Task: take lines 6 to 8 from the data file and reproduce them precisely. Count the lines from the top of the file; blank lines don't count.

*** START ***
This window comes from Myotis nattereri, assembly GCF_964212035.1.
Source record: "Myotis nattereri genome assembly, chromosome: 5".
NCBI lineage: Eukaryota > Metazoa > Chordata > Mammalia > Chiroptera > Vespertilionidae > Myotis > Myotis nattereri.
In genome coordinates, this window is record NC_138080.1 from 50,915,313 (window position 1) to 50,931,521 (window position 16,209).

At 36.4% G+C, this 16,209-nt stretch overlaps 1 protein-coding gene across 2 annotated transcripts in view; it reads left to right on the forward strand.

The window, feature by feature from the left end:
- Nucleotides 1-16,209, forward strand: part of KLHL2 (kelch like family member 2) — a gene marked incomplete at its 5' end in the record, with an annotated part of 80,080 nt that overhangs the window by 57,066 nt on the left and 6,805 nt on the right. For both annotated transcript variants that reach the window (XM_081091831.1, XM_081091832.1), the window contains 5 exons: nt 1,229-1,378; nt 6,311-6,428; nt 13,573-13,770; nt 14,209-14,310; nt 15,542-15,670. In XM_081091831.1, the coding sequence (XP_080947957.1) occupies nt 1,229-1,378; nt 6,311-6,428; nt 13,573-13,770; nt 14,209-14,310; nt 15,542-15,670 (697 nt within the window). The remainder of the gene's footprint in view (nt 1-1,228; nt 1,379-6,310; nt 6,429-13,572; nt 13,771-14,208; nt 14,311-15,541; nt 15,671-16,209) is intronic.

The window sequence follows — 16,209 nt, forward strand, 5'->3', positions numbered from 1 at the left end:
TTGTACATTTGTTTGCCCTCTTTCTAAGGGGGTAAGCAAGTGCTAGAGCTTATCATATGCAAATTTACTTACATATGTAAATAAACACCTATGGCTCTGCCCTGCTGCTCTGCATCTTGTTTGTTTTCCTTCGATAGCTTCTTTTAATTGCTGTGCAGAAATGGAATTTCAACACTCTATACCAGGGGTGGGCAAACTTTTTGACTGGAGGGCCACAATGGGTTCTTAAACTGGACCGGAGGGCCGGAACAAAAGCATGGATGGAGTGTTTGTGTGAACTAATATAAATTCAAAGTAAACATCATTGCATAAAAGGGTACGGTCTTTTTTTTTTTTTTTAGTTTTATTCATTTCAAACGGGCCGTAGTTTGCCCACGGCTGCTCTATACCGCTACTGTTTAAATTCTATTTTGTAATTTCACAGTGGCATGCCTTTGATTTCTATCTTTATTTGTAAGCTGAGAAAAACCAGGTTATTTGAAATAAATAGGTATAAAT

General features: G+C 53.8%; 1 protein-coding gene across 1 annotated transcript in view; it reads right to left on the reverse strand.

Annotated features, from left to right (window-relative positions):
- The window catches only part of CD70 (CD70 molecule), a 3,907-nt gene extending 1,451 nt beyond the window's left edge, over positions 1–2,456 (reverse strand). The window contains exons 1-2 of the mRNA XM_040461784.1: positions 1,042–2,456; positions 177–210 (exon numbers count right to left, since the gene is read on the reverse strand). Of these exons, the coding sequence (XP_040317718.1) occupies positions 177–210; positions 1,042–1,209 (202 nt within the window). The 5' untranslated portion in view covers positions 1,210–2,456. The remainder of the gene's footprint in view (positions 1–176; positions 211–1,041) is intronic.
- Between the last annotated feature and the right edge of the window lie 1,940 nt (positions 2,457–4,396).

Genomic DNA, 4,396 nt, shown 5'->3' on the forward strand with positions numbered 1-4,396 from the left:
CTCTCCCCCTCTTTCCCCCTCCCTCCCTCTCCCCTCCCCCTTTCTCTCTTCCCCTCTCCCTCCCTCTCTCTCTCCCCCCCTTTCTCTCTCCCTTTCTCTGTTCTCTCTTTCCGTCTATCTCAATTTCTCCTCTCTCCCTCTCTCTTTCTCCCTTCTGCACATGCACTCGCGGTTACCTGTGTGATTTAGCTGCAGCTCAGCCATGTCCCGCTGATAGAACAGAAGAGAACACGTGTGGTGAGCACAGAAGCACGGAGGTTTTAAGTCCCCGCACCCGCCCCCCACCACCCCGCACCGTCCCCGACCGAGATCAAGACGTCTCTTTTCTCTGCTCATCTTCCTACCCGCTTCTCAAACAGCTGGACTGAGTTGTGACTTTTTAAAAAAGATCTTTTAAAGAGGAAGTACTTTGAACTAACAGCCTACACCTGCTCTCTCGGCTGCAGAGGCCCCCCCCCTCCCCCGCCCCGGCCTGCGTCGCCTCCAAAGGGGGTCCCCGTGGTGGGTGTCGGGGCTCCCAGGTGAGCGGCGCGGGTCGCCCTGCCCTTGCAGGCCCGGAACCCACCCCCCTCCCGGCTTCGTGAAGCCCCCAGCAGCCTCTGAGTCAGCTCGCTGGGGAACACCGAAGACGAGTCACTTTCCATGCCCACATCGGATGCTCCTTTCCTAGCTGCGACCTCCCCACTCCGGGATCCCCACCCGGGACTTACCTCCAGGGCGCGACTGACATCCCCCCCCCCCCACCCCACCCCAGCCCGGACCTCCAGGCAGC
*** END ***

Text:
The window, feature by feature from the left end:
- Nucleotides 1-16,209, forward strand: part of KLHL2 (kelch like family member 2) — a gene marked incomplete at its 5' end in the record, with an annotated part of 80,080 nt that overhangs the window by 57,066 nt on the left and 6,805 nt on the right. For both annotated transcript variants that reach the window (XM_081091831.1, XM_081091832.1), the window contains 5 exons: nt 1,229-1,378; nt 6,311-6,428; nt 13,573-13,770; nt 14,209-14,310; nt 15,542-15,670. In XM_081091831.1, the coding sequence (XP_080947957.1) occupies nt 1,229-1,378; nt 6,311-6,428; nt 13,573-13,770; nt 14,209-14,310; nt 15,542-15,670 (697 nt within the window). The remainder of the gene's footprint in view (nt 1-1,228; nt 1,379-6,310; nt 6,429-13,572; nt 13,771-14,208; nt 14,311-15,541; nt 15,671-16,209) is intronic.

The window sequence follows — 16,209 nt, forward strand, 5'->3', positions numbered from 1 at the left end: